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Tag Archive for China

How To Succeed In Cross-Border Merger And Acquisition Deals In China

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Foreign direct investments have been increasing for the past few decades.

According to Baker & McKenzie for multinational companies venturing into China through Mergers and Acquisitions there are eight essentials that these companies need to be aware of in order to succeed.  They are as follows:

1. Knowing your China counter-party
2. Conducting deep due diligence
3. Structuring the deal
4. Navigating government approvals
5. Satisfying valuation requirements Read more

China Relaxes Procedures To Send Cash Out Of Country

iStock_000015914943XSmallAccording to a recent Deloitte webcast China is simplifying its procedures for outbound payments.

Bulletin [2013] No. 40 and Huifu [2013] No. 30 removes the requirements of tax clearance certificates for outbound payments.

Also, SAFE is allowing cross-border cash pooling for pilot multinational companies and state-owned enterprises. This allows for cross-border intercompany borrowing, lending and netting or cash pooling (within limits). Tax considerations include deductibility of intercompany interest expense, withholding tax on interest payments, and transfer pricing issues concerning intercompany charges.

Further, excess cash from the China operations of an MNC could be used to finance overseas cash needs of sister companies via equity or debt. Read more

SAP, Indirect Tax Functionality and Client Needs

The business models of many enterprises have radically changed over the last years and have become increasingly complex.

SAP, however, has failed to keep up, which has resulted in the standard functionality of SAP being no longer sufficient for complying with VAT obligations. Practical solutions must be found within the flexibility and static structure of SAP regarding indirect tax.

Because of this, SAP Indirect Tax Consultants in the market can only patch up the existing SAP framework. Regarding indirect tax, the structure of native SAP has hardly, if at all, changed over the last 20 years.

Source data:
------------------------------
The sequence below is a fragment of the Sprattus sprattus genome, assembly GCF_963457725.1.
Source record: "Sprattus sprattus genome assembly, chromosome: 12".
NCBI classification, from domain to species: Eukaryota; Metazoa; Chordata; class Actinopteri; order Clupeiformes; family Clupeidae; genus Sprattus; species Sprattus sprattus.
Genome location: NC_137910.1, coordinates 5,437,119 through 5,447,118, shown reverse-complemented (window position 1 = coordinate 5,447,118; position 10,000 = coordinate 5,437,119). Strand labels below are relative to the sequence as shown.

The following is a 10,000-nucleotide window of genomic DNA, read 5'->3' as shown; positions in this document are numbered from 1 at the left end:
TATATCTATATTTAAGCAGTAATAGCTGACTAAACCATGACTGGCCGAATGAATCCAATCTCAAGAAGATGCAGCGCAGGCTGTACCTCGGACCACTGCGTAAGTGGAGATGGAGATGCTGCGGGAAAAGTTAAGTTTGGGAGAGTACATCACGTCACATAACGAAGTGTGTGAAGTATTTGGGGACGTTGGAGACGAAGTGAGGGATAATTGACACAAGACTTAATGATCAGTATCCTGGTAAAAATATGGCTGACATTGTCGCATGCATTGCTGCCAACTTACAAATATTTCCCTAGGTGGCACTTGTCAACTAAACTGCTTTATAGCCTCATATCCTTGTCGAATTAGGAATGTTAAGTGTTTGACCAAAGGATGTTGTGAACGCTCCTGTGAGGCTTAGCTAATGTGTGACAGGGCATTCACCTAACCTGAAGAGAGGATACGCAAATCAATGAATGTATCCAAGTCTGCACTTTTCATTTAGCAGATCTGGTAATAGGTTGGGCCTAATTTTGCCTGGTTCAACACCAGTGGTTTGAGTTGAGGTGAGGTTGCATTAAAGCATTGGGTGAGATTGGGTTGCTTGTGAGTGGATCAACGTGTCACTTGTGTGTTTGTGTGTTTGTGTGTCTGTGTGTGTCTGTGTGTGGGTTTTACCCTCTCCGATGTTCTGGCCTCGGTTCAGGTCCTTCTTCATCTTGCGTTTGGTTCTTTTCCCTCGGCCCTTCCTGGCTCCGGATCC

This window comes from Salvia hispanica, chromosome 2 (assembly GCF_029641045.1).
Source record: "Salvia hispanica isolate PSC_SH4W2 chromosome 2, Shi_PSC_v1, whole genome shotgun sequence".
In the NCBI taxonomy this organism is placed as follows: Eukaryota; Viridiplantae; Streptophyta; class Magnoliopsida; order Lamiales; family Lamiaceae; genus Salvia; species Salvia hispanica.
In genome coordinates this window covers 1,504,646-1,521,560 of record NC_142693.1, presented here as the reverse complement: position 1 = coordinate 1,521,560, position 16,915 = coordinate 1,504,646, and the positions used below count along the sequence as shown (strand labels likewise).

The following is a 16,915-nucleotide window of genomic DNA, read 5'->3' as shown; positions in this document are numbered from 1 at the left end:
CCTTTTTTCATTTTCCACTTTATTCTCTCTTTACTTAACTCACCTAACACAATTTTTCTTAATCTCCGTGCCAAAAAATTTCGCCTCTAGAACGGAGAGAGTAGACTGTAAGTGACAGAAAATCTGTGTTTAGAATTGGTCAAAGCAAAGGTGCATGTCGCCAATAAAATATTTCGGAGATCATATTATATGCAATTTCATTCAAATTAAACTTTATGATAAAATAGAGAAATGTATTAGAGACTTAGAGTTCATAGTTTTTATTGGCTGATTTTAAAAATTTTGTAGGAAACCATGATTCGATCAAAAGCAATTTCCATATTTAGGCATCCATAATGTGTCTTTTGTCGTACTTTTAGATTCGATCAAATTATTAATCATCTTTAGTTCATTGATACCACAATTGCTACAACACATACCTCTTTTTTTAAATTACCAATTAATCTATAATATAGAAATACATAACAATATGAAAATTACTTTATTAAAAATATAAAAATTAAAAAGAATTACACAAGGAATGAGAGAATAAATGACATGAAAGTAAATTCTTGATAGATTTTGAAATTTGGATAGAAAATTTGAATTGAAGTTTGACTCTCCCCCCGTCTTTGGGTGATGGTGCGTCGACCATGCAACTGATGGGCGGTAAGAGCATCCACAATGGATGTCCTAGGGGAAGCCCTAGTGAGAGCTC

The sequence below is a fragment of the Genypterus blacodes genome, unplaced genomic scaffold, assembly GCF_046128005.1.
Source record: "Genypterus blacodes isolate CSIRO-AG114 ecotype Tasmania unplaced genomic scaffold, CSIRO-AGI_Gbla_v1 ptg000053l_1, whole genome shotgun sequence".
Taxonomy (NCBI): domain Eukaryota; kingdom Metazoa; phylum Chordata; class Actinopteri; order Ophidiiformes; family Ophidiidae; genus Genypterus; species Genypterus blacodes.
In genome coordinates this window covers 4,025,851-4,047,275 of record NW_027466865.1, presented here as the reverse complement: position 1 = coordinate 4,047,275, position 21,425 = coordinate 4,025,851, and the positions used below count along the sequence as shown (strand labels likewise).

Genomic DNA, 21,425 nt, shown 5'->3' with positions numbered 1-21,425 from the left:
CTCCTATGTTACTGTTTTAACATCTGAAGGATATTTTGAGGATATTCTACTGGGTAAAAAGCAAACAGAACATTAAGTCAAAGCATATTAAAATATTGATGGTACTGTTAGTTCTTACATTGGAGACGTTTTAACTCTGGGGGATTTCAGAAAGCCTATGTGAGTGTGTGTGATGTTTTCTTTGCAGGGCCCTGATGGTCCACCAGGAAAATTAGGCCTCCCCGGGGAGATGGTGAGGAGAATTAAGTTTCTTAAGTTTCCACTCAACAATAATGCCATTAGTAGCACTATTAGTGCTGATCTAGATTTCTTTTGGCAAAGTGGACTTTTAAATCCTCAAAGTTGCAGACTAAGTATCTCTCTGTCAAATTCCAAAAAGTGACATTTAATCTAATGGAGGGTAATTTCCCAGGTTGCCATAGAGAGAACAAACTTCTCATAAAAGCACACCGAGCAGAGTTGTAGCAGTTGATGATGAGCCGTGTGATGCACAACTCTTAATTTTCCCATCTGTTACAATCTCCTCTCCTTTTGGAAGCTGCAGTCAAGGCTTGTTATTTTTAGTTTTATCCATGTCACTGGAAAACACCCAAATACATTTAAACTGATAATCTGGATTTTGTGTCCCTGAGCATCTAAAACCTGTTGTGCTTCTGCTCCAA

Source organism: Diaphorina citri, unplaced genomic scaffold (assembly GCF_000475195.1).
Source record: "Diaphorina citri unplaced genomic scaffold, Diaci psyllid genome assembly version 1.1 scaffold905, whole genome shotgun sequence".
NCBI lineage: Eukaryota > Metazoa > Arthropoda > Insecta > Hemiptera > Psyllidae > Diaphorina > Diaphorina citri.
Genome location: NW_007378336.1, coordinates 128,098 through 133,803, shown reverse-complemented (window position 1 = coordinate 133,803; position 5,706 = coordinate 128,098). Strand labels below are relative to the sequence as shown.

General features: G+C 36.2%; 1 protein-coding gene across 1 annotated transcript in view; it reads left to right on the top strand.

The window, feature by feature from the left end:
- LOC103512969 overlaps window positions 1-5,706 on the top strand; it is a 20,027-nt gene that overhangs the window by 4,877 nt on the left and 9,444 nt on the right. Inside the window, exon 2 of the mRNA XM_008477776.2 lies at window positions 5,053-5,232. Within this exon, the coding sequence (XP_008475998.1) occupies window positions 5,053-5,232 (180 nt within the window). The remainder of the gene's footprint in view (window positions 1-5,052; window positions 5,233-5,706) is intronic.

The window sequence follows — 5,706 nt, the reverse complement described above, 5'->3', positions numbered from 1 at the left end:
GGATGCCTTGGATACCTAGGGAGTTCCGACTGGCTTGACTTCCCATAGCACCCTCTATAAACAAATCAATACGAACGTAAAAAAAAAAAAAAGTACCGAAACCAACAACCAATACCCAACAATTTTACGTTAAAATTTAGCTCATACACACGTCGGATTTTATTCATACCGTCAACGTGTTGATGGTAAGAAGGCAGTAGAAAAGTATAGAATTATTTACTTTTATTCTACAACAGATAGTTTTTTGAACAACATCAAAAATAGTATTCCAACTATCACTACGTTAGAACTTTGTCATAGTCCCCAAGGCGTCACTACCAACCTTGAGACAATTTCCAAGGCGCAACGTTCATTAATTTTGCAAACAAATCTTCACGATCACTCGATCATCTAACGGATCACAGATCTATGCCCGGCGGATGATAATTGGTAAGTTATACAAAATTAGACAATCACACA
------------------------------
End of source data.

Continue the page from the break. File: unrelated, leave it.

Richard Cornelisse

As a result of globalization, the business models, on the other hand, have considerably changed. With the aim of creating new sales markets and achieving cost savings, business activities are spread all over the world. Cross-border chain transactions with third parties or within a company (intercompany transactions) have become the rule rather than the exception.

Nontransparent mix

This results in a highly diverse mix of transactions in which drop shipments – deliveries to the final customer of the purchasing party – are often the main point of focus. Transactions between different international stock locations of one and the same legal entity (plants abroad) take place more and more often.

1211947_95300596At the same time, cost considerations lead to a high degree of centralization of administrative functions, whereby compliance and purchase more frequently take place via Shared Service Centers. Many companies also deal with the outsourcing of the production of parts and components of the final products to mostly low-wage countries such as India and China.

Enterprises set up their business models and transactions in such a way that they can allocate the profits in the fiscally most beneficial way. The advantage of this is a low tax burden for the corporate tax. The indirect tax is typically late, if at all, incorporated in this fiscal strategy.

The consequence of worldwide business practices, the emerging complexity of business models and the centralization of financial functions is that companies get VAT obligations in multiple countries. Combined with the lack of harmonization of regulations in different countries, maintaining the VAT position is extremely complicated.

Without the right VAT regulations, regular ERP systems are not able to process data correctly, thereby risking incorrect calculation of VAT, failure to comply with local VAT obligations, and transactions that cannot be commercially executed.

From emergency patches to eliminating risks

Automatic determination of VAT obligations in chain transactions is not possible in the standard functionality or regular ERP systems, such as SAP. This is due to the fact that essential tax parameters are missing and that it is not possible to link the different transactions in the entire chain (sale-purchase-sale). In actual practice, these flaws in SAP are often patched up in order to keep the system running.

1211947_95300596These emergency patches usually focus solely on one specific problem instead of the entire flow of goods within the company or concern. In that case, the emergency patch is a pre-defined configuration (hard-coding) of assumptions about how transactions will take place. This entails definitively prescribed VAT determination and the risk that this might not match reality.

A delivery from a different stock location in a different country or from a different supplier then results in an incorrect VAT determination. These risks can be eliminated by adding missing tax parameters and linking master and transaction data of all relevant transactions to each other. This paves the way towards automatic determination of VAT obligations.

When this is combined with a Tax Control Framework for real time fiscal monitoring of transactions, companies can eliminate VAT risks.

Beside the highly improved preventive controls regarding risk management, they lay the foundation for more efficient business processes and increased productivity.

Richard Cornelisse, Director Strategy & Sales at Taxmarc™ 

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